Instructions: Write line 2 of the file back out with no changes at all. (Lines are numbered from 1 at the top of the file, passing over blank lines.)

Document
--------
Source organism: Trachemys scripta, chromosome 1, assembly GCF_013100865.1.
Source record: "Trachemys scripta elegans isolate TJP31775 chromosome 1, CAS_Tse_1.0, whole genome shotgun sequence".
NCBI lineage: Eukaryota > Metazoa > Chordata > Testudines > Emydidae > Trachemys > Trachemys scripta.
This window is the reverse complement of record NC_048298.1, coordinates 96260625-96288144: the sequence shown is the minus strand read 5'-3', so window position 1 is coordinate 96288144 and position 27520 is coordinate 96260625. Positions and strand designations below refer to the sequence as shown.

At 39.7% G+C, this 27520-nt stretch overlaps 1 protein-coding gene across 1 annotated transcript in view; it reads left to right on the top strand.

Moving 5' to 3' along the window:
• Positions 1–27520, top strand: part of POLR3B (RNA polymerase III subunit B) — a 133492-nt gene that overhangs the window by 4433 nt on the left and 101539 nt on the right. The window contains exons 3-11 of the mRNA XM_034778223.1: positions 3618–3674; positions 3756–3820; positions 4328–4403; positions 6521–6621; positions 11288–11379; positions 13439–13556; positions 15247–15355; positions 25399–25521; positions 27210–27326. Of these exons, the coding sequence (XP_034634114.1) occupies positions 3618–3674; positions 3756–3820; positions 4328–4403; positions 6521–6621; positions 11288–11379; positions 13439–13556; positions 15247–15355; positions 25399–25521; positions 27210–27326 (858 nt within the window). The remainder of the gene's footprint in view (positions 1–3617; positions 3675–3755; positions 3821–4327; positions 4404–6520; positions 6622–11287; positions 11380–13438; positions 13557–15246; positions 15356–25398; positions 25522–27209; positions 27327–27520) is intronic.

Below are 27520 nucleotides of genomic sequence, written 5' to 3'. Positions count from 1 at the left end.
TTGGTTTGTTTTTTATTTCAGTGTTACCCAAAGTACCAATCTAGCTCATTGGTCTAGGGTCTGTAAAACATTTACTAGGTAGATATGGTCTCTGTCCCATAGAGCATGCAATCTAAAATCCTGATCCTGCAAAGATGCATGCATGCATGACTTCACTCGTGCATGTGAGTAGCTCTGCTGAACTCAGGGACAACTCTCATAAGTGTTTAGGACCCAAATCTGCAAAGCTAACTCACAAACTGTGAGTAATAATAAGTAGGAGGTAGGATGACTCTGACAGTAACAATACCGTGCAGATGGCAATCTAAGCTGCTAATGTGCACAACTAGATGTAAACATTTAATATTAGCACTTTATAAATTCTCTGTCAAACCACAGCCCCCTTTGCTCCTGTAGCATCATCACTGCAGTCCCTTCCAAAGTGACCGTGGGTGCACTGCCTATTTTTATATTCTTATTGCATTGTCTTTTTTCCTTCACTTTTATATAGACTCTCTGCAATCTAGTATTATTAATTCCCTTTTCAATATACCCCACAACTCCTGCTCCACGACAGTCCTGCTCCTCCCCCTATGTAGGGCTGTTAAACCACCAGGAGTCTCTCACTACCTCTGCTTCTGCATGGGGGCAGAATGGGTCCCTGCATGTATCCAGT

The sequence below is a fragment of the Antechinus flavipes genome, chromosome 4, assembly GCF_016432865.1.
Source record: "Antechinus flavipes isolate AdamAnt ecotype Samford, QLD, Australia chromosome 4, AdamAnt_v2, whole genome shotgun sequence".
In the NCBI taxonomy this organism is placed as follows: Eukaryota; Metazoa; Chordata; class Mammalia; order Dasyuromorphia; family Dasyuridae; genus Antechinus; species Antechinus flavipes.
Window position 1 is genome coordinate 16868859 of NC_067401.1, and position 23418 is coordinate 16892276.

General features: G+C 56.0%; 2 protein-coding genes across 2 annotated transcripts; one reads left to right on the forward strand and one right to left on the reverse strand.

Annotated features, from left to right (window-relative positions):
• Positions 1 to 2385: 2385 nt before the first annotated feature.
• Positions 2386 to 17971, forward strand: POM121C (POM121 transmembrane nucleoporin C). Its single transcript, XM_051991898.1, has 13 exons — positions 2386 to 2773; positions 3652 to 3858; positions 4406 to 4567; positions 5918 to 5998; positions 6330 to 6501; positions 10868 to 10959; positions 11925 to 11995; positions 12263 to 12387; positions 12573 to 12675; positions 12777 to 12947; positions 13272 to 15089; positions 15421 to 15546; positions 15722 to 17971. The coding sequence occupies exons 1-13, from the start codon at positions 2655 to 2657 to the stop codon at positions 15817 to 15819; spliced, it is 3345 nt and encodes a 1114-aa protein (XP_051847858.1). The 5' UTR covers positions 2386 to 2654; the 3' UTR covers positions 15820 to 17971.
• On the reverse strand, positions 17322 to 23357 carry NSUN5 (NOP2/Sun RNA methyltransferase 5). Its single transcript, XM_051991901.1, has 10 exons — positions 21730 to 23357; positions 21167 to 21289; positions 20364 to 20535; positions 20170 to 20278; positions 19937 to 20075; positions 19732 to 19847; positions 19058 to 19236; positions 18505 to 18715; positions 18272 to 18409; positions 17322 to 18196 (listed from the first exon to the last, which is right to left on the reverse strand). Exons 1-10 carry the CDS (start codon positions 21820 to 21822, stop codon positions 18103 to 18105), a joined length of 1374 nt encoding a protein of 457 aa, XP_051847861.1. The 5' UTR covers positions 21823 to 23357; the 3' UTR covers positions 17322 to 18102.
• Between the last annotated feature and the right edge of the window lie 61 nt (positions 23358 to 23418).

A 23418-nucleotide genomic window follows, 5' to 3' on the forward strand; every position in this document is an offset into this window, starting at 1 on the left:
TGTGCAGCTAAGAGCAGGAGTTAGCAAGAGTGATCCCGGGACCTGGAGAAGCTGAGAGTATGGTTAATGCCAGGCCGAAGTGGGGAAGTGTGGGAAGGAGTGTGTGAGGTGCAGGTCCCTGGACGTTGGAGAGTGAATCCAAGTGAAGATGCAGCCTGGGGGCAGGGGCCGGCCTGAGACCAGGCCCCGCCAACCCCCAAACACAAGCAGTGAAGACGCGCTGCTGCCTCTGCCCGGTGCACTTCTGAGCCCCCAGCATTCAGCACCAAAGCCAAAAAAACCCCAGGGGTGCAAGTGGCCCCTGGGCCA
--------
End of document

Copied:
Source record: "Trachemys scripta elegans isolate TJP31775 chromosome 1, CAS_Tse_1.0, whole genome shotgun sequence".